Indonesia assumed the chair of ASEAN and in May was elected to the UN Human Rights Council for a third consecutive term. The government strengthened the national police commission but police accountability mechanisms remained inadequate. The security forces faced persistent allegations of human rights violations, including torture and other ill-treatment and use of unnecessary and excessive force. Provincial authorities in Aceh increasingly used caning as a judicial punishment. Peaceful political activities continued to be criminalized in Papua and Maluku. Religious minorities suffered discrimination, including intimidation and physical attacks. Barriers to sexual and reproductive rights continued to affect women and girls. No executions were reported.
Security forces faced repeated allegations of torturing and otherwise ill-treating detainees, particularly peaceful political activists in areas with a history of independence movements such as Papua and Maluku. Independent investigations into such allegations were rare.
Caning was increasingly used as a form of judicial punishment in Aceh. At least 72 people were caned for various offences, including drinking alcohol, being alone with someone of the opposite sex who was not a marriage partner or relative (khalwat), and for gambling. The Acehnese authorities passed a series of by-laws governing the implementation of Shari’a law after the enactment of the province’s Special Autonomy Law in 2001.Top of page
The police used unnecessary and excessive force against demonstrators and protesters, especially in land dispute cases. In the rare instances where investigations took place, little progress was made in bringing perpetrators to justice.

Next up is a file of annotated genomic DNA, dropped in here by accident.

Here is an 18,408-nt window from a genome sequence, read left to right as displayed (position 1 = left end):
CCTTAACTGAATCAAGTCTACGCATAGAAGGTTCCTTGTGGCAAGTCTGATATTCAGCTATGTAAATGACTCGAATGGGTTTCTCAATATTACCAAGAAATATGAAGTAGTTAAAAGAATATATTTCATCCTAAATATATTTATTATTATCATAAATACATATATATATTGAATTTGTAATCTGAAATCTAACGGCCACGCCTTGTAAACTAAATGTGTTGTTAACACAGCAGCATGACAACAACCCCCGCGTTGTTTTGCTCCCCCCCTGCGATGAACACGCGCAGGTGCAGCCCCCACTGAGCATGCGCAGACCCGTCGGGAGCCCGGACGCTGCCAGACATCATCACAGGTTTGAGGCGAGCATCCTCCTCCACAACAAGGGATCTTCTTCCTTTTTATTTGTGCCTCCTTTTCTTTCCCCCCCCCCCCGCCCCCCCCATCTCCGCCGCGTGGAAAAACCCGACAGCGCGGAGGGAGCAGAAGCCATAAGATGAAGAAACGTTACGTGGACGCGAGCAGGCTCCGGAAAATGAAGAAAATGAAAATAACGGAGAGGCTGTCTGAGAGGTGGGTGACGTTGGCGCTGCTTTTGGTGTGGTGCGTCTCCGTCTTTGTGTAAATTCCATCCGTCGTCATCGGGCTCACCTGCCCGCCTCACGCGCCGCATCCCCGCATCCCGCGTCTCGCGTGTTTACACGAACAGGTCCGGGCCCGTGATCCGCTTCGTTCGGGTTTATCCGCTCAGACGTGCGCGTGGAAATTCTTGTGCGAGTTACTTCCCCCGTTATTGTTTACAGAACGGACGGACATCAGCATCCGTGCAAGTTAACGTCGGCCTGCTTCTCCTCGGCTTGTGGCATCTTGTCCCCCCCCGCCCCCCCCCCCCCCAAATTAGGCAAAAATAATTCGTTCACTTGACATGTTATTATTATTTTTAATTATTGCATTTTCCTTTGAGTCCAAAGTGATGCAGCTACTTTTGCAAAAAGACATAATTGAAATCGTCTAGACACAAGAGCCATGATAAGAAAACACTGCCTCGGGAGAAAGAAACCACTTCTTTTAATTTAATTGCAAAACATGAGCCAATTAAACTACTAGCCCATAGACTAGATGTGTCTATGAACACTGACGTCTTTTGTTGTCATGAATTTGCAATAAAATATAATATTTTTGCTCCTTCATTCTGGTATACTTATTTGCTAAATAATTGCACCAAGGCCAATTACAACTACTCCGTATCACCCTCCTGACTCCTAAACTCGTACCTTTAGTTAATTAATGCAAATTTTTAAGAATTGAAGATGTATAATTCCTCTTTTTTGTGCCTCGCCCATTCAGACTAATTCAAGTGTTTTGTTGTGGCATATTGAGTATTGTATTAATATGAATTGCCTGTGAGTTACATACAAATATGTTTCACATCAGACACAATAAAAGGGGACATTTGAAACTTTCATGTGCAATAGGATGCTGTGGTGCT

The government continued to criminalize peaceful political expression in Maluku and Papua. At least 90 political activists were imprisoned for their peaceful political activities.
Some human rights defenders and journalists continued to be intimidated and attacked because of their work.
Attacks and intimidation against religious minorities persisted. The Ahmadiyya community was increasingly targeted and at least four provinces issued new regional regulations restricting Ahmadiyya activities. By the end of the year, at least 18 Christian churches had been attacked or forced to close down. In many cases the police failed to adequately protect religious and other minority groups from such attacks.
Women and girls, especially those from poor and marginalized communities, were prevented from fully exercising their sexual and reproductive rights. Many continued to be denied the reproductive health services provided for in the 2009 Health Law, as the Ministry of Health had yet to issue the necessary implementing regulation. The government failed to challenge discriminatory attitudes and cruel, inhuman and degrading practices, including female genital mutilation and early marriages.
The maternal mortality ratio remained one of the highest in the region.Top of page
In June, the President expressed support for the new ILO No. 189 Domestic Workers Convention. However, for a second successive year, parliament failed to debate and enact legislation providing legal protection for domestic workers. This left an estimated 2.6 million domestic workers – the vast majority of them women and girls – at continued risk of economic exploitation and physical, psychological and sexual violence.Top of page
Perpetrators of past human rights violations in Aceh, Papua, Timor-Leste and elsewhere remained free from prosecution. The Attorney General’s office failed to act on cases of serious human rights violations submitted by the National Human Rights Commission (Komnas HAM). These included crimes against humanity committed by members of the security forces.
For a third successive year no executions were reported. However, at least 100 people remained under sentence of death.Top of page